The United Arab Emirates (UAE) has denied that it was responsible for an alleged hacking of the Qatari state news agency and websites earlier this year.
Qatar said those reports were fabricated and posted by hackers, though it hasn’t identified the source.
A report by The Washington Post on Sunday cited unnamed United States intelligence officials as saying that senior Emirati government officials discussed the plan on May 23.
Later that same day, a story surfaced o the official Qatar News Agency, quoting Emir, Sheikh Tamim bin Hamad al-Thani, being highly critical of USA “hostility” toward Iran, whom he referred to in the story as “an Islamic power that can not be ignored”.
Responding to the allegations yesterday, the UAE ambassador to the US Yousef Al Otaiba dismissed the report as “false“.
Earlier on Monday, the UAE’s foreign minister Anwar Gargash told an audience at London think tank Chatham House there was no truth to the allegations made by both Qatar and The Washington Post, which cited information newly analysed by USA intelligence services.
“The UAE had no role whatsoever in the alleged hacking described in the article …”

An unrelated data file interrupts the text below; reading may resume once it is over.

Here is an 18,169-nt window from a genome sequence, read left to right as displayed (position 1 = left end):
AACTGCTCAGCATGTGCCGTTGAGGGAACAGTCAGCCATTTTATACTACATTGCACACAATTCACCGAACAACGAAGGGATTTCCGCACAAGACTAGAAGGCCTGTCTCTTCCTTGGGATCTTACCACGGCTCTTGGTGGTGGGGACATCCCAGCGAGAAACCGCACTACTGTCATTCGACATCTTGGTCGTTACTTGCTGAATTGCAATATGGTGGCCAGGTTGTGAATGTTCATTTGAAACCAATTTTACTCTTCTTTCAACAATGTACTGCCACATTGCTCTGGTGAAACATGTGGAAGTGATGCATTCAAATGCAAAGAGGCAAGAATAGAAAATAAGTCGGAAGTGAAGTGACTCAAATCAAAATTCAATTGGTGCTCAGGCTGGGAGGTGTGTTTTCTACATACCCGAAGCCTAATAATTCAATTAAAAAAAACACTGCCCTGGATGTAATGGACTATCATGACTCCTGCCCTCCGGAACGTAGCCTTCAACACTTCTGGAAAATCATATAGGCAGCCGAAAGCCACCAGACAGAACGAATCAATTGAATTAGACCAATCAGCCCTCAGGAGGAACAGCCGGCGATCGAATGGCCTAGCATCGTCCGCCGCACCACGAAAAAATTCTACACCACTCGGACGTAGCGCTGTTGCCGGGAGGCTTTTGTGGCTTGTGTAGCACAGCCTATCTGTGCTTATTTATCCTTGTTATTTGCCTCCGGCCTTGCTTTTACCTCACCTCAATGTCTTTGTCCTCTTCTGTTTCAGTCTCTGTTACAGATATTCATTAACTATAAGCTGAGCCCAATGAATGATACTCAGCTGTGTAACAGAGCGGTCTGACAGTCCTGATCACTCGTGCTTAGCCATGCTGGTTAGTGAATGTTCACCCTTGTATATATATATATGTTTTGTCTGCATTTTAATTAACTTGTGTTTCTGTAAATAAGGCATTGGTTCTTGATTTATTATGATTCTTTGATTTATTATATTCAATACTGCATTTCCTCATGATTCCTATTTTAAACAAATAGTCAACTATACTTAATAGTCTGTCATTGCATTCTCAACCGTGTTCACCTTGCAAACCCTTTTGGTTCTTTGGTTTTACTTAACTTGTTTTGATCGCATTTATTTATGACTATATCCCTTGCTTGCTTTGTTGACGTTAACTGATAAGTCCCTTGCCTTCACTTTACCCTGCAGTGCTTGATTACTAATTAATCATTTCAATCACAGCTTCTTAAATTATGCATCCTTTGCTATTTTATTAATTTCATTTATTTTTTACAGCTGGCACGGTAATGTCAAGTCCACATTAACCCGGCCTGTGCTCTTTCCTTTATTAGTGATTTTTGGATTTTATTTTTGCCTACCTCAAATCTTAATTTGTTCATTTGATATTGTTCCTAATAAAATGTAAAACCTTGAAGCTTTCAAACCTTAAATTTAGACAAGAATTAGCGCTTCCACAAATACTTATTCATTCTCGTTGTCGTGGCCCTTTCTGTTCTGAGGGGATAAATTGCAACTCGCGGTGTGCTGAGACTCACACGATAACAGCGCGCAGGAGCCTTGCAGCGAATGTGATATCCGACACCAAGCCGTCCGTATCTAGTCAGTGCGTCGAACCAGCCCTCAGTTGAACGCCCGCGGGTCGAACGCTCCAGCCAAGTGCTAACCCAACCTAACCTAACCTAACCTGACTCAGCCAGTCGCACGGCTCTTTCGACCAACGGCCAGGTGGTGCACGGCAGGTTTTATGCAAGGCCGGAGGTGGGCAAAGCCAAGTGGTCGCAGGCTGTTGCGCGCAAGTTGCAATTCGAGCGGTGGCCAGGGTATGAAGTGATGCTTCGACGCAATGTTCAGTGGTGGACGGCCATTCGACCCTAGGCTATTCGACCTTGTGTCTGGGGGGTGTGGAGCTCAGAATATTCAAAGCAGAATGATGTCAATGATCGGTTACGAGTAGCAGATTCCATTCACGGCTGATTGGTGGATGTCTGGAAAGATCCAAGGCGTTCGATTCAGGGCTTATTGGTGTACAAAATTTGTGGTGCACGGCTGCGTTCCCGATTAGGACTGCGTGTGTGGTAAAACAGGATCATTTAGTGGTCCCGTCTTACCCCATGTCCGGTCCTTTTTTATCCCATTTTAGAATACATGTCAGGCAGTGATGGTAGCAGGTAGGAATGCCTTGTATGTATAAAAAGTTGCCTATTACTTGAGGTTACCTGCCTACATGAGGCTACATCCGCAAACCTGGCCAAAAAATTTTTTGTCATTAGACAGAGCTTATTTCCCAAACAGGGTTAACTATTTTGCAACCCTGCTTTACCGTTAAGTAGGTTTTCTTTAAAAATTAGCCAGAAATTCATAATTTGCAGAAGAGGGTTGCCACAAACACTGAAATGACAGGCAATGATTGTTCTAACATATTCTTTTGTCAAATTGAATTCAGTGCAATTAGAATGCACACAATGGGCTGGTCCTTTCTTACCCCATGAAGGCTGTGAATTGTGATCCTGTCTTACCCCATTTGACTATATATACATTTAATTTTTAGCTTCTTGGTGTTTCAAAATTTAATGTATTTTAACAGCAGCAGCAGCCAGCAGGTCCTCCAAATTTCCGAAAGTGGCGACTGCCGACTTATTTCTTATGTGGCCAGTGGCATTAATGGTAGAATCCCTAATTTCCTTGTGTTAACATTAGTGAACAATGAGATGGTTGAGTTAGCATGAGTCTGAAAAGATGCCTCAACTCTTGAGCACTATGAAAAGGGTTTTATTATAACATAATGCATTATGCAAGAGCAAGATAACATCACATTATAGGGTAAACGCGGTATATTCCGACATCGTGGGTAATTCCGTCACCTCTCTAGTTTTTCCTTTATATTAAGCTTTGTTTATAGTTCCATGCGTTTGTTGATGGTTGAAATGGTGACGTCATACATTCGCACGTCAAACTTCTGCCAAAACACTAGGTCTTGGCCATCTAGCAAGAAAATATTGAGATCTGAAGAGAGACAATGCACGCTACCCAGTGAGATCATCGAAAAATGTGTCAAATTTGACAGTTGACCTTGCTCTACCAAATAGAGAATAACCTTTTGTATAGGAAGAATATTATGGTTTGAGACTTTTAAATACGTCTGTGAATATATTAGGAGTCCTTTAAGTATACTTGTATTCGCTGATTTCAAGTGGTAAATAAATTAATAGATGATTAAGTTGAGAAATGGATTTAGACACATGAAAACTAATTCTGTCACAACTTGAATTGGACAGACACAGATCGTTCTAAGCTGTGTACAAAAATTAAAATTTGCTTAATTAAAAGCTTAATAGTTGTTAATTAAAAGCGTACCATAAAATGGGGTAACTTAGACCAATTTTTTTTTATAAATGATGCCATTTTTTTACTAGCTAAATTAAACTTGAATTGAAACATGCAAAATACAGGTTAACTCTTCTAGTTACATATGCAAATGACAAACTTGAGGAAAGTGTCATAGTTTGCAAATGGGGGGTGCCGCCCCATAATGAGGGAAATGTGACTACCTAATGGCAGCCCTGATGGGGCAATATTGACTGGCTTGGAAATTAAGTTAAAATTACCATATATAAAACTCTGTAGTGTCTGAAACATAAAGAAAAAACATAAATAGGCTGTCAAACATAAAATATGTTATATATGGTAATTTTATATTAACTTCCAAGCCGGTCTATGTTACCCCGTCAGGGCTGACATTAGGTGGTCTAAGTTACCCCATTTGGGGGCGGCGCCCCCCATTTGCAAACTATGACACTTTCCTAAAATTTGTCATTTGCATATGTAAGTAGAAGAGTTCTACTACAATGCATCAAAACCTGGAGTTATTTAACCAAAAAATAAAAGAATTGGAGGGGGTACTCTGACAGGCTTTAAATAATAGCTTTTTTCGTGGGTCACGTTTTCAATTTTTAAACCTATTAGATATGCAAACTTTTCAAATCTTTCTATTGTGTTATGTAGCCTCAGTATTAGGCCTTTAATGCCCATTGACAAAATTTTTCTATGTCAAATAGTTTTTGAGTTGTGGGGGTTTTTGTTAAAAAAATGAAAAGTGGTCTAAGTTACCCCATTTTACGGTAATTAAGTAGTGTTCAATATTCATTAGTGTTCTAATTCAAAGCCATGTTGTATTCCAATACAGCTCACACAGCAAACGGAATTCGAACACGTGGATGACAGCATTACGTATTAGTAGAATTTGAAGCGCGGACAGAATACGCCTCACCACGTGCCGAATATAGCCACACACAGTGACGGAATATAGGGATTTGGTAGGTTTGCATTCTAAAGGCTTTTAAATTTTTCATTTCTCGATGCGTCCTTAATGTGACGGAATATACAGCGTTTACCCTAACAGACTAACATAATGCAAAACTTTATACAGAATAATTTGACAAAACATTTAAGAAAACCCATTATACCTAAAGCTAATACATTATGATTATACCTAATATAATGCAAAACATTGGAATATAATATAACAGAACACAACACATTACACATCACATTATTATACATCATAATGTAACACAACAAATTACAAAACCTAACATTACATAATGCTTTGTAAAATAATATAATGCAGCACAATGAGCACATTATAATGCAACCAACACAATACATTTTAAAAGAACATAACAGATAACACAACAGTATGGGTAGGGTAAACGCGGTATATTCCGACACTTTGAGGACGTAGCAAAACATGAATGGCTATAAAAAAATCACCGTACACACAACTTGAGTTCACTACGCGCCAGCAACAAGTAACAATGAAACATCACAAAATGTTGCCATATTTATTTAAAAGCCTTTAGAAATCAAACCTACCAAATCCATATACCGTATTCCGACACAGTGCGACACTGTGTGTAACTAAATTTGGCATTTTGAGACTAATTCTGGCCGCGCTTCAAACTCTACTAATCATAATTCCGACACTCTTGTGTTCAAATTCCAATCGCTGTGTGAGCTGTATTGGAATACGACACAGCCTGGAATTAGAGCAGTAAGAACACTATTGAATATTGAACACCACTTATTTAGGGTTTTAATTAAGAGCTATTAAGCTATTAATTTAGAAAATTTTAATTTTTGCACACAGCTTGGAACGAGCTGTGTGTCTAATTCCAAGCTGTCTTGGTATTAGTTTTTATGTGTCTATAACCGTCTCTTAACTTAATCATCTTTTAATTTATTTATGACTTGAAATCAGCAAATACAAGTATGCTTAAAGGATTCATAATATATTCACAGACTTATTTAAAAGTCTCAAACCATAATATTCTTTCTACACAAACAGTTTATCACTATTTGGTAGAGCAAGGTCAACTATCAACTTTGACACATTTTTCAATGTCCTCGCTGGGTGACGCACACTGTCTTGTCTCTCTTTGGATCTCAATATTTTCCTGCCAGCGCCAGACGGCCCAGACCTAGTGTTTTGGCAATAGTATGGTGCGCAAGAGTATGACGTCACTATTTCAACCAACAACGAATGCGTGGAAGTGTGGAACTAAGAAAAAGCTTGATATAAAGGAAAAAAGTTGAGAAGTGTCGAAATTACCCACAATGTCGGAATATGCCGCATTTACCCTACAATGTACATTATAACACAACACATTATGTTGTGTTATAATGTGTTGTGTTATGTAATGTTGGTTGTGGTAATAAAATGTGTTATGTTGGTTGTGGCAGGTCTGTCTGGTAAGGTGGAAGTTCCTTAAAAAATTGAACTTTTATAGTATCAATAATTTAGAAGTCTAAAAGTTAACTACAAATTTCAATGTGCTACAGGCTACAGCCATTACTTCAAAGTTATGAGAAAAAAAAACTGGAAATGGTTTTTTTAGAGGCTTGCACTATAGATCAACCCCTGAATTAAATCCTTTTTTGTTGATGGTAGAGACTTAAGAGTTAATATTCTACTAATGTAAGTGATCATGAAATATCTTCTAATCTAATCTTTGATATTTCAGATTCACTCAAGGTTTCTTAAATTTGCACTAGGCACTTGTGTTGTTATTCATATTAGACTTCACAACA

The four countries – the UAE, Saudi Arabia, Egypt and Bahrain – imposed sanctions on Qatar on June 5, cutting diplomatic and transport ties with it, after accusing Doha of financing militant groups.
But these problems are small compared to the 800 lb gorrilla in the room; Qatar is a well known financier of extremist Islamist groups.
Le Drian, who is due in the United Arab Emirates Sunday night, stopped in Qatar and Saudi Arabia at the start of his two-day Gulf tour on Saturday.
He said: “The Washington Post story is not true”.
A European news website has denied publishing an article saying six Arab nations had written a letter to Federation Internationale de Football Association demanding that Qatar is stripped of its World Cup.
The U.S. agencies have not made any public comments on the information they accessed.
The reports suggested Federation Internationale de Football Association president Gianni Infantino had told the Swiss website The Local that Saudi Arabia, Yemen, Mauritania, United Arab Emirates, Bahrain had made the requests citing Article 85 of the Federation Internationale de Football Association statutes which concerns emergency action. After a long delay, the bloc presented its list of demands to Qatar on June 22 and gave the country just ten days to comply.
The refinancing of a $1 billion loan by Doha Festival City, a retail and hospitality complex in Qatar, has been indefinitely postponed as a diplomatic crisis deters regional banks from doing new Qatari business, bankers said.
The top French diplomat also said his respective country “should be a facilitator in the mediation” led by Kuwait, a key mediator in the crisis.